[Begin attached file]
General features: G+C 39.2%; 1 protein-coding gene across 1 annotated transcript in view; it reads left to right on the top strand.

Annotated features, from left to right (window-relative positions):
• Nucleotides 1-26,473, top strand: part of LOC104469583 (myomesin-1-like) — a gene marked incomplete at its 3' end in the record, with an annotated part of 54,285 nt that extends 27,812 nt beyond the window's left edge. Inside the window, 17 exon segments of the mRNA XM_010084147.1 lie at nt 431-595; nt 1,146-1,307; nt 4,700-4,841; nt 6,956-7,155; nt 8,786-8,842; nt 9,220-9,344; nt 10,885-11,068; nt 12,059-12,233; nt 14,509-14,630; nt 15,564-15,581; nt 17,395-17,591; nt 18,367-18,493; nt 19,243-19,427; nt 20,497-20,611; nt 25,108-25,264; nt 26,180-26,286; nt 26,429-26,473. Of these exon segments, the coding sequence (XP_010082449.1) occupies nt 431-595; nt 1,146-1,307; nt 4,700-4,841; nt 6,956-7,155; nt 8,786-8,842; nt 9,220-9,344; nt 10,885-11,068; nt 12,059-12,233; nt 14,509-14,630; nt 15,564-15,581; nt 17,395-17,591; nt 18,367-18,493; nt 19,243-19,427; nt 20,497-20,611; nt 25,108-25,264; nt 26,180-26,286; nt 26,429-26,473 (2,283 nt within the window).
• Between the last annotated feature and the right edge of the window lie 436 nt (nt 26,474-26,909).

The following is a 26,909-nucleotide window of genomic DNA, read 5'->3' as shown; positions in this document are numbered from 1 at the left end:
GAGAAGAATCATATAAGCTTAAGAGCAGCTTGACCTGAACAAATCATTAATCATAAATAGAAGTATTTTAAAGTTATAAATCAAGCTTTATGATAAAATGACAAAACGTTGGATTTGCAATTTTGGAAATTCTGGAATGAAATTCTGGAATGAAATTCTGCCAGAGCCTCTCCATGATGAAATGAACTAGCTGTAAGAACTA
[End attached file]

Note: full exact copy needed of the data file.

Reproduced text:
General features: G+C 39.2%; 1 protein-coding gene across 1 annotated transcript in view; it reads left to right on the top strand.

Annotated features, from left to right (window-relative positions):
• Nucleotides 1-26,473, top strand: part of LOC104469583 (myomesin-1-like) — a gene marked incomplete at its 3' end in the record, with an annotated part of 54,285 nt that extends 27,812 nt beyond the window's left edge. Inside the window, 17 exon segments of the mRNA XM_010084147.1 lie at nt 431-595; nt 1,146-1,307; nt 4,700-4,841; nt 6,956-7,155; nt 8,786-8,842; nt 9,220-9,344; nt 10,885-11,068; nt 12,059-12,233; nt 14,509-14,630; nt 15,564-15,581; nt 17,395-17,591; nt 18,367-18,493; nt 19,243-19,427; nt 20,497-20,611; nt 25,108-25,264; nt 26,180-26,286; nt 26,429-26,473. Of these exon segments, the coding sequence (XP_010082449.1) occupies nt 431-595; nt 1,146-1,307; nt 4,700-4,841; nt 6,956-7,155; nt 8,786-8,842; nt 9,220-9,344; nt 10,885-11,068; nt 12,059-12,233; nt 14,509-14,630; nt 15,564-15,581; nt 17,395-17,591; nt 18,367-18,493; nt 19,243-19,427; nt 20,497-20,611; nt 25,108-25,264; nt 26,180-26,286; nt 26,429-26,473 (2,283 nt within the window).
• Between the last annotated feature and the right edge of the window lie 436 nt (nt 26,474-26,909).

The following is a 26,909-nucleotide window of genomic DNA, read 5'->3' as shown; positions in this document are numbered from 1 at the left end:
GAGAAGAATCATATAAGCTTAAGAGCAGCTTGACCTGAACAAATCATTAATCATAAATAGAAGTATTTTAAAGTTATAAATCAAGCTTTATGATAAAATGACAAAACGTTGGATTTGCAATTTTGGAAATTCTGGAATGAAATTCTGGAATGAAATTCTGCCAGAGCCTCTCCATGATGAAATGAACTAGCTGTAAGAACTA